Open file in native directory

A directory containing Java .class files can also contain any other kind of file as well. If a text file or a binary file is only used by a single package, then the most natural home for it is often the very same directory/package that uses it. This will tend to increase modularization and coherence. (See the package-by-feature topic as well.)

Such files might be used for:

At runtime, the most convenient way of accessing such files is with these methods:

These methods use the current classloader in order to find files, so they have the most flexibility. The following example reads in a text file placed in the same directory as the running class. Note that the code references the file in the simplest possible way, using its simple file name, without any qualification. As long as the text file retains the same name, and is in the same directory as the class, this code will work.
import java.nio.charset.Charset;
import java.nio.charset.StandardCharsets;
import java.nio.file.Files;
import java.nio.file.Path;
import java.nio.file.Paths;
import java.util.List;
import java.util.Objects;
import java.util.Scanner;

/** Read a text file that's in the same directory as this (.class) file. */
public final class ReadNeighbouringTextFile {

  public static void main(String... args) throws IOException {
    log("Classpath: " + System.getProperty("java.class.path"));
    log("user.dir: " + System.getProperty("user.dir"));
    ReadNeighbouringTextFile read = new ReadNeighbouringTextFile();

  void readFileViaStream() throws IOException {
    log("Via stream...");
    try (
      //uses the class loader search mechanism:
      InputStream input = this.getClass().getResourceAsStream("test.txt");
      InputStreamReader isr = new InputStreamReader(input, ENCODING);
      BufferedReader reader = new BufferedReader(isr);
      String line = null;
      while ((line = reader.readLine()) != null) {
        //process the line in some way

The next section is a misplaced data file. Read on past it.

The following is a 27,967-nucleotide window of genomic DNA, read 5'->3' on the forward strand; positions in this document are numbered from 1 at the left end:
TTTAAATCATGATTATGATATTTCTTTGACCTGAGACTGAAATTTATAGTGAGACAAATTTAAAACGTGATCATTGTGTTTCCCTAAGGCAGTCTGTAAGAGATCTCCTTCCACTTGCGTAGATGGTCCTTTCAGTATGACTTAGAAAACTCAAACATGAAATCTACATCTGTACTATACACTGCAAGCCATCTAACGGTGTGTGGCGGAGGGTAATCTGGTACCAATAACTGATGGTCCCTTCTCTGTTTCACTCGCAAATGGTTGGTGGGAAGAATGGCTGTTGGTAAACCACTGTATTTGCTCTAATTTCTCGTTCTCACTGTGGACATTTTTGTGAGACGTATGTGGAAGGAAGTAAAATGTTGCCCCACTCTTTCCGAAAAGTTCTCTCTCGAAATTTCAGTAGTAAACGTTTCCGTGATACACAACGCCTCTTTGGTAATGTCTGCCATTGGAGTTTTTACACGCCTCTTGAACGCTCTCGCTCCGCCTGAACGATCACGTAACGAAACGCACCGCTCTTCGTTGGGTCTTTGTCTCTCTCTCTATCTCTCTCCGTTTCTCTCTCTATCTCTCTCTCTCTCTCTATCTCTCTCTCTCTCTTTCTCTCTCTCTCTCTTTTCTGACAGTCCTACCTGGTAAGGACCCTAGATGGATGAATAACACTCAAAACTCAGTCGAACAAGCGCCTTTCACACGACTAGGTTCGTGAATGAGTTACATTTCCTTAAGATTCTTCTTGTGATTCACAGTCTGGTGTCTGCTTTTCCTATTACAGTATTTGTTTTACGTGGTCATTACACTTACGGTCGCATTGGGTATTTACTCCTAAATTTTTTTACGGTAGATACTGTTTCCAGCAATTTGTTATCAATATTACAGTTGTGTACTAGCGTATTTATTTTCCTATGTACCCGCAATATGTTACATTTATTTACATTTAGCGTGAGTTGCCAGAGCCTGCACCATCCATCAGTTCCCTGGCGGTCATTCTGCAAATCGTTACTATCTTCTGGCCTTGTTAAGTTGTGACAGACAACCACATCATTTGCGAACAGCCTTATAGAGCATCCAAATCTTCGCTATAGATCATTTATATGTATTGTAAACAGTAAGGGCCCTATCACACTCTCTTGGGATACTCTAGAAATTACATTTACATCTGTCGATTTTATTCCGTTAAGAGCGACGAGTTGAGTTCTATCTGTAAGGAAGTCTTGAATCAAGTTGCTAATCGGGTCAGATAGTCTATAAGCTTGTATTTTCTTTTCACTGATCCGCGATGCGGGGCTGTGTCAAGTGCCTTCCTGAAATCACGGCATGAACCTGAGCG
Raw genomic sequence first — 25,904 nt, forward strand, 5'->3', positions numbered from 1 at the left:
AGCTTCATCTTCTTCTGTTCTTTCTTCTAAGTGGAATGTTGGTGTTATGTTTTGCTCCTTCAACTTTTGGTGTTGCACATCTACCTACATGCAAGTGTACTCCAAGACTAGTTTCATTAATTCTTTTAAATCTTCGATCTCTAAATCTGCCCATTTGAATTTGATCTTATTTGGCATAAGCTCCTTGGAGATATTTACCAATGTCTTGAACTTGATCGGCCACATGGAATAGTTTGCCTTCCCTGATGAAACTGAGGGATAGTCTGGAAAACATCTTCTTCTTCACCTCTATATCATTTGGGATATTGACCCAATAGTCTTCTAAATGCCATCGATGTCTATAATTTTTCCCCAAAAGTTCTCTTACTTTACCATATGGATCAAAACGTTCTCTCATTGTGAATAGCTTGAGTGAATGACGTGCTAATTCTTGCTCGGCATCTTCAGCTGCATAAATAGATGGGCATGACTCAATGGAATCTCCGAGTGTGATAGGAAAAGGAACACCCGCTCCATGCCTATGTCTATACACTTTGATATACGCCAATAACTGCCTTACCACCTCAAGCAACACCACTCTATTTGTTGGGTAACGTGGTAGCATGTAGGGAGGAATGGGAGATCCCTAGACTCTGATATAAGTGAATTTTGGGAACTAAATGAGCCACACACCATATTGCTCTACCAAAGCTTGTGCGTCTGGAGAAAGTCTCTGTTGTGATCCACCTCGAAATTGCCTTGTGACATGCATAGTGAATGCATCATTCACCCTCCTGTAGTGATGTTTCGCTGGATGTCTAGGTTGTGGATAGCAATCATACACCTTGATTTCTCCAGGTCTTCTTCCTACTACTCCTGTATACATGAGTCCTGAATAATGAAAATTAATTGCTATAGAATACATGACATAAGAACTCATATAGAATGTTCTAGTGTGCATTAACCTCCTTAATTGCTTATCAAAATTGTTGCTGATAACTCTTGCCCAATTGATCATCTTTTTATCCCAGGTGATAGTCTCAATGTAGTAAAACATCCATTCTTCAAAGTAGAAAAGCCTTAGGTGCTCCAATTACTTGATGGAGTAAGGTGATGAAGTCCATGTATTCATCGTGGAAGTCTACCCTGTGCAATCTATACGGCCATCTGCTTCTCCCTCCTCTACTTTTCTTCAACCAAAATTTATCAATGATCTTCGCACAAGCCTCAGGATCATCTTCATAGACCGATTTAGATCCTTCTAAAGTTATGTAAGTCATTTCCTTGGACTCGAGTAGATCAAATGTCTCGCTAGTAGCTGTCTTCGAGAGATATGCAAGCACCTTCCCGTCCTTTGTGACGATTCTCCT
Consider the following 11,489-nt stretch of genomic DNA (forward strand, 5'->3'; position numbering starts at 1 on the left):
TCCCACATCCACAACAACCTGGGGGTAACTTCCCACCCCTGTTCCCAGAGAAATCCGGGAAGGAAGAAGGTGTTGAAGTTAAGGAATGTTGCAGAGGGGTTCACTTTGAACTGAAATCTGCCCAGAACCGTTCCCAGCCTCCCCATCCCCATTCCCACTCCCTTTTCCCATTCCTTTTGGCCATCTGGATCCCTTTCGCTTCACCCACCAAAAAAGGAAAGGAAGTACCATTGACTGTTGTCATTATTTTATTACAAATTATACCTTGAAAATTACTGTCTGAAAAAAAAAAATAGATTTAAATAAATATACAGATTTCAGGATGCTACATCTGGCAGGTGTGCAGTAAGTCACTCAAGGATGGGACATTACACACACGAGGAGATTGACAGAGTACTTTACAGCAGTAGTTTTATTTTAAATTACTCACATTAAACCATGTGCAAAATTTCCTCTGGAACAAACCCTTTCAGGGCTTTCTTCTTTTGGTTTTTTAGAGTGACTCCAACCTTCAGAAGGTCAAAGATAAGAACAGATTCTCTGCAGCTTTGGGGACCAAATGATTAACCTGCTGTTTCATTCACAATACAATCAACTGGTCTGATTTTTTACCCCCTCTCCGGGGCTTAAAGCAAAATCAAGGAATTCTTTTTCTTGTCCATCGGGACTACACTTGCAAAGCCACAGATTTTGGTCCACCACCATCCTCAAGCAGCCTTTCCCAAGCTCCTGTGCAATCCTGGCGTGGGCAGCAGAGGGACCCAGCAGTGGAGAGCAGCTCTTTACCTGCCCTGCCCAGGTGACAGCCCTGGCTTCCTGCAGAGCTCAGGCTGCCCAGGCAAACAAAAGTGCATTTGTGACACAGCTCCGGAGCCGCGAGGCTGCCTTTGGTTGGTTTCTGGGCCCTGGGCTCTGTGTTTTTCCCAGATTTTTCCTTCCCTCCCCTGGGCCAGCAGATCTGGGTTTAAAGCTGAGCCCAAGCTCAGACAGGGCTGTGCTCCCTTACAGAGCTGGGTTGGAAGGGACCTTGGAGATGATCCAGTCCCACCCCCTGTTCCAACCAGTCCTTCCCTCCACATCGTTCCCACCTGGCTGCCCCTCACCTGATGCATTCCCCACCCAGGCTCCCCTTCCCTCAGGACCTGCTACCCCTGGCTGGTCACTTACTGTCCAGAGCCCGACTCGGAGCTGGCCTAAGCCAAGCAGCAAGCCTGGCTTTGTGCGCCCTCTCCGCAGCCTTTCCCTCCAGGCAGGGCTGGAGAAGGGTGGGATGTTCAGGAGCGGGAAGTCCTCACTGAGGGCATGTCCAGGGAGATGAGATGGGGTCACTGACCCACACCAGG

void readFileasViaUrl() throws IOException{
    log("Via URL...");
    //this doesn't work in a Java Web Start context
    //the URL points back to the server; it's not local
    //uses the class loader search mechanism:
    URL url = this.getClass().getResource("test.txt");
    URI uri = null;
    try {
      uri = url.toURI();
    catch(URISyntaxException ex){
      //in practice this will be very rare
    Path path = Paths.get(uri);    
    //now that you have the path, it's just regular text file processing
    //this gets the whole content at once:
    List<String> lines = Files.readAllLines(path, ENCODING);
    log("Number of lines in the file: "  + lines.size());
    //OR, use this style, to process each line one at a time
    try (Scanner scanner =  new Scanner(path,{
      while (scanner.hasNextLine()){
        //process each line in some way
   Here, relative Path objects don't know about the file system in the same way that a 
   classloader does. It only knows about the 'user.dir' directory, the base 
   directory of the runtime; this style is much less flexible, and is not 
  void readFileViaPath() throws IOException{
    log("Via path (not recommended)...");
    //Succeeds: absolute reference
    //Path path = Paths.get("C:\\myproj\\test-api\\bin\\test.txt"); 
    * Relative reference.
    * Fails when the file is beside the .class file.
    * Succeeds only when the test.txt file is in the 'user.dir' directory.
    * This means that relative paths don't use the classpath; they 
    * only use the 'user.dir' System property.
    Path path = Paths.get("test.txt"); 
    log("Path: " + path);
    log("Absolute: " + path.isAbsolute());
    List<String> lines = Files.readAllLines(path, ENCODING);
    log("Number of lines in the file: "  + lines.size());
  private final static Charset ENCODING = StandardCharsets.UTF_8;
  private static void log(Object msg){

See Also :
Reading and writing text files
Package by feature, not layer